Cats like human interaction more than food
- Author: Joanne Flowers Mar 28, 2017,
Mar 28, 2017, 22:18
Cats like people even more than kitty kibbles.
Yes, that's right fellow cat mums (and dads), they actually love us.
"While it has been suggested that cat sociality exists on a continuum, perhaps skewed toward independency, we have found that 50 percent of cats tested preferred interaction with the social stimulus", researchers say.
So, what does that mean? The researchers noted that owners could use their cat's preference as some kind of reinforcer or enrichment items if they want to train their cats. Well, maybe not quite as much as you, but they're still pretty darn thrilled when you give them a little loving attention.
The study, published in the journal Behavioural Processes, said that while it is commonly believed that cats are not especially sociable or trainable, new cat cognition research is providing evidence of their "complex socio-cognitive and problem solving abilities". When they were released from their isolations, they were given foods, toys, scent, and human beings as stimuli.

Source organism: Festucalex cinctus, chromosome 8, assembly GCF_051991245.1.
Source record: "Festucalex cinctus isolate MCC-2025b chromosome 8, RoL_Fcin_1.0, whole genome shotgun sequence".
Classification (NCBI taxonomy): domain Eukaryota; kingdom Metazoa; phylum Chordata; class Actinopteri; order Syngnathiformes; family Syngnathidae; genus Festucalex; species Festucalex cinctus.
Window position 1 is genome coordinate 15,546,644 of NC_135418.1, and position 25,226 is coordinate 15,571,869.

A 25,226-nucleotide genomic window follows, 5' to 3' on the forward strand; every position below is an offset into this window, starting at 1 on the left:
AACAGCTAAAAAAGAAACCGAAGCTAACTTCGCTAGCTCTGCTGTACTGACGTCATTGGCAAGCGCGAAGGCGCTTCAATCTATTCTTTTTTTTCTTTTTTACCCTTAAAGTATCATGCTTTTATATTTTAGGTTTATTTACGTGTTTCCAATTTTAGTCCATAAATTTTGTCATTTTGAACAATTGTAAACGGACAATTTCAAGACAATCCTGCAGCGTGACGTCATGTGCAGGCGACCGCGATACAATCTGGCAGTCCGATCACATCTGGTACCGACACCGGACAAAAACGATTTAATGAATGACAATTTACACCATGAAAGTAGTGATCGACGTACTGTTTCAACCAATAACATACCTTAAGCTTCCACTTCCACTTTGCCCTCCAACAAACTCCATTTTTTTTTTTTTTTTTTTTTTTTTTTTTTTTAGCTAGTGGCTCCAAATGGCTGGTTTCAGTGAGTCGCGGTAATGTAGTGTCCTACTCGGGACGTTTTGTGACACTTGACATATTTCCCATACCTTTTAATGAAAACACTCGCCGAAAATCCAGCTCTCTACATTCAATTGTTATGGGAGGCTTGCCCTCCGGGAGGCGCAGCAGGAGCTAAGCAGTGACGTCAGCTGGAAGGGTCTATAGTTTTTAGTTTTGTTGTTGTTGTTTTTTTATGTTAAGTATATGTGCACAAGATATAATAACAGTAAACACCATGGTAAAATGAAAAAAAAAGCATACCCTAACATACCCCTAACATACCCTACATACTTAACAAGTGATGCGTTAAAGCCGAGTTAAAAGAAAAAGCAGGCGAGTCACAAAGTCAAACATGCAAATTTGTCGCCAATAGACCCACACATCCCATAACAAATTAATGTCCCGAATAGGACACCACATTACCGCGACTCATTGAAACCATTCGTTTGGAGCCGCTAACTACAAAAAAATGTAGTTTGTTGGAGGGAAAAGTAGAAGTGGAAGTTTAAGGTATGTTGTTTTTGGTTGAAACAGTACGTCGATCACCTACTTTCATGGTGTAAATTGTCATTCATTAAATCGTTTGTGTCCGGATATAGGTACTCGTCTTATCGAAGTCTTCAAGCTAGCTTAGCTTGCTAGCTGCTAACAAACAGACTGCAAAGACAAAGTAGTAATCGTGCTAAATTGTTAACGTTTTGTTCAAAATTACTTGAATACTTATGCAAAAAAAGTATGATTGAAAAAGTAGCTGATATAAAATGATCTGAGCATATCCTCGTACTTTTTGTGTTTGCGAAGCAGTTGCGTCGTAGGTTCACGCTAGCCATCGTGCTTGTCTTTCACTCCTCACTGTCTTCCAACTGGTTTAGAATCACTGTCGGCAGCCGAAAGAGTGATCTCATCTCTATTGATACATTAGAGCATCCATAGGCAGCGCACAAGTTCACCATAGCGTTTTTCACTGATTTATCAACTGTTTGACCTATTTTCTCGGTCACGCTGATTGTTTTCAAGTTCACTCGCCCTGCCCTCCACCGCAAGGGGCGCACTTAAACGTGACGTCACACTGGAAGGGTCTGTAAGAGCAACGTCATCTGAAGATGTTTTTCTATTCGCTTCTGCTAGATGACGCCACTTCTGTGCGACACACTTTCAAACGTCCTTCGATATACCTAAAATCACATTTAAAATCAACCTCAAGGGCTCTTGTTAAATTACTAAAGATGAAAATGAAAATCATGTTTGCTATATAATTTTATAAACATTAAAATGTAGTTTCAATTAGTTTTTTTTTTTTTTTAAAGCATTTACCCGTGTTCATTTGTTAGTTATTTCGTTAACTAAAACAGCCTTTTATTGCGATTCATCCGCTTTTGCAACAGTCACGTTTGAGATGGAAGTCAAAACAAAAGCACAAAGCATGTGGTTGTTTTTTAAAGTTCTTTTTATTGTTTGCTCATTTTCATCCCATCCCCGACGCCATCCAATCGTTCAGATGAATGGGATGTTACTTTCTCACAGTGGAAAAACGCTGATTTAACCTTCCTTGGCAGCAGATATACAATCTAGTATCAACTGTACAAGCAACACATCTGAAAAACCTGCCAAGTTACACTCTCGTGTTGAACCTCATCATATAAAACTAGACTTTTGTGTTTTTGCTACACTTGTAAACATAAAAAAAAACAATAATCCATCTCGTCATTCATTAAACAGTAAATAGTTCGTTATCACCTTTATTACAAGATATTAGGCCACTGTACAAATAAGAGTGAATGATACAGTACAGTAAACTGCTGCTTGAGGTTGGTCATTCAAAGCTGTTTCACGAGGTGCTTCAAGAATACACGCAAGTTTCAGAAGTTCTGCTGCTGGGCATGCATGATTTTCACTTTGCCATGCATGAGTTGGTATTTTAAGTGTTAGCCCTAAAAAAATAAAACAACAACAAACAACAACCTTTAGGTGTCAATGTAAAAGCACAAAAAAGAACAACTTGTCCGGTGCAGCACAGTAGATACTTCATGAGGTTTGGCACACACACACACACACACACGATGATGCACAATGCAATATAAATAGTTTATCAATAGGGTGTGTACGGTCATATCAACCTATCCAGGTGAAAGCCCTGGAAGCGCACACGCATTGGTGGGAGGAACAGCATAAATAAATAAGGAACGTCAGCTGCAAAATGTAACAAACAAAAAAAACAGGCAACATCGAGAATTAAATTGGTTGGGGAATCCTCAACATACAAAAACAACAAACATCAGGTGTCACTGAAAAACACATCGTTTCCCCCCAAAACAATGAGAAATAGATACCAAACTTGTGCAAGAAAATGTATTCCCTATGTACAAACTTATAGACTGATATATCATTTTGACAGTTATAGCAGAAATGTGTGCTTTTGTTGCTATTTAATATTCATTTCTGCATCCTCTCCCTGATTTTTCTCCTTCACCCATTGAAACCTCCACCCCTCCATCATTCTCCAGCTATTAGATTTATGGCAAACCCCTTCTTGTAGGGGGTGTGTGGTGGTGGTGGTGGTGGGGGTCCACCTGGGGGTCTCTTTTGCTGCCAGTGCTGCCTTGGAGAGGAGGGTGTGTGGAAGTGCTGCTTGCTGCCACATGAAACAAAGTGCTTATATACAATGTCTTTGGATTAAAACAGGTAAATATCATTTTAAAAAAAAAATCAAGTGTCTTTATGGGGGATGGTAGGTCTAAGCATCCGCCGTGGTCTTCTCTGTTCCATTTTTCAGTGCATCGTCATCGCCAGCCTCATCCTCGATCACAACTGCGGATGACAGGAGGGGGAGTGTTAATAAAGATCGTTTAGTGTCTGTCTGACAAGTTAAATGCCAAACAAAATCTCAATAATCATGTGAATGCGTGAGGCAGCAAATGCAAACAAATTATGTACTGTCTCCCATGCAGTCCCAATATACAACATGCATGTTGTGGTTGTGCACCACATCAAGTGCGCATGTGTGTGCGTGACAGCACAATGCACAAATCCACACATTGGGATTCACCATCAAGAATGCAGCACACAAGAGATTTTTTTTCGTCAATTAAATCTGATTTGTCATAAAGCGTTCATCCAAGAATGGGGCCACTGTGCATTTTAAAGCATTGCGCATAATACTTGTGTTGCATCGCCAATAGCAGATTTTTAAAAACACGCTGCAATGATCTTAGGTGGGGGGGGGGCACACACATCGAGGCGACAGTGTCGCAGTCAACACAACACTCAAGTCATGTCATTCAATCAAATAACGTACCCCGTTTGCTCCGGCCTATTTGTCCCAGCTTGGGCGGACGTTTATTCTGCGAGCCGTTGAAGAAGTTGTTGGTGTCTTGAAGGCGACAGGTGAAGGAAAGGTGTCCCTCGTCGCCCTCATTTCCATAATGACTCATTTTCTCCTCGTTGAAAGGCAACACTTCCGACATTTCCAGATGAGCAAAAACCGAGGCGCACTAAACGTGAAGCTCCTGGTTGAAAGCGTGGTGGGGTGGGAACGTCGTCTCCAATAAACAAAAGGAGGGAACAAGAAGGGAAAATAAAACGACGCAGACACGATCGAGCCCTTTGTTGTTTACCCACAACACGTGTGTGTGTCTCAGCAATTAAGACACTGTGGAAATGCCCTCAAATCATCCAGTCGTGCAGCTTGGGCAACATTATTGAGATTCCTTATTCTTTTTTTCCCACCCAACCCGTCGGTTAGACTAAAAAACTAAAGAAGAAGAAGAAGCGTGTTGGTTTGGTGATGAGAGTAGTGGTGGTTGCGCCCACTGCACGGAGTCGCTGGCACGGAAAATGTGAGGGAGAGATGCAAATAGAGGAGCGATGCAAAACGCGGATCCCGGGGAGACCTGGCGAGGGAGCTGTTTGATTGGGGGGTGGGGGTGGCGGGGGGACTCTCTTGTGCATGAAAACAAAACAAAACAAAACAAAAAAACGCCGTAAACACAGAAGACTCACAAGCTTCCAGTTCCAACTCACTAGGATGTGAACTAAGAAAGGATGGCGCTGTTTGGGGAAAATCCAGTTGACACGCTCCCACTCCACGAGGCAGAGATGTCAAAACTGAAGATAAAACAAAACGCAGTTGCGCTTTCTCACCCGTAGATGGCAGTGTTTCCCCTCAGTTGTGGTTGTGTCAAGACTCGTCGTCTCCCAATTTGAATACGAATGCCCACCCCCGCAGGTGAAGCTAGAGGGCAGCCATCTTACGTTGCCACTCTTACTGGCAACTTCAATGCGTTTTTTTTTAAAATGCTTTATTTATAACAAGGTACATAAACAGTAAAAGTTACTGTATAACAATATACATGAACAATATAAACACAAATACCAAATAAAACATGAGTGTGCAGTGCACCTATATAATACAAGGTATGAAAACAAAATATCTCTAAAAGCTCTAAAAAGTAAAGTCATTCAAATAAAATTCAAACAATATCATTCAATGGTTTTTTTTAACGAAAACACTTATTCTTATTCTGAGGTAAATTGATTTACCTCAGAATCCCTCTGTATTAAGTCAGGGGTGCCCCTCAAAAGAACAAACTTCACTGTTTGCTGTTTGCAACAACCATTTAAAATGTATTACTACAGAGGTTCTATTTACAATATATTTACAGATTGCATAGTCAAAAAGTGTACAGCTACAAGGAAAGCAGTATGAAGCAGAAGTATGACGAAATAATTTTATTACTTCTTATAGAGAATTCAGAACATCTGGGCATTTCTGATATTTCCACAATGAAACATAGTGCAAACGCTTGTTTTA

Despite their well-earned reputation for being the less friendly house pet, scientists have proven that cats, in fact, do love their humans.
Different cats had different preferences, however social interaction with humans came up as a clear favourite for the majority of them, followed by food. Given the choice between humans and food, the cats tested preferred to socialize with humans rather than eat. When they finally reintroduced the cats to all those things, guess what cats chose first? This disconnect may be due, in part, to a lack of knowledge of what stimuli cats prefer, and thus may be most motivated to work for'.
Researchers from Oregon State University and Monmouth University said that cats are guided by their mood at the time of the study, life experiences, and genetic mechanisms.
There was no difference between the household cats and the shelter cats regarding the number of individuals preferring stimuli within each category or in the number of cats preferring each stimulus category in the final comparison.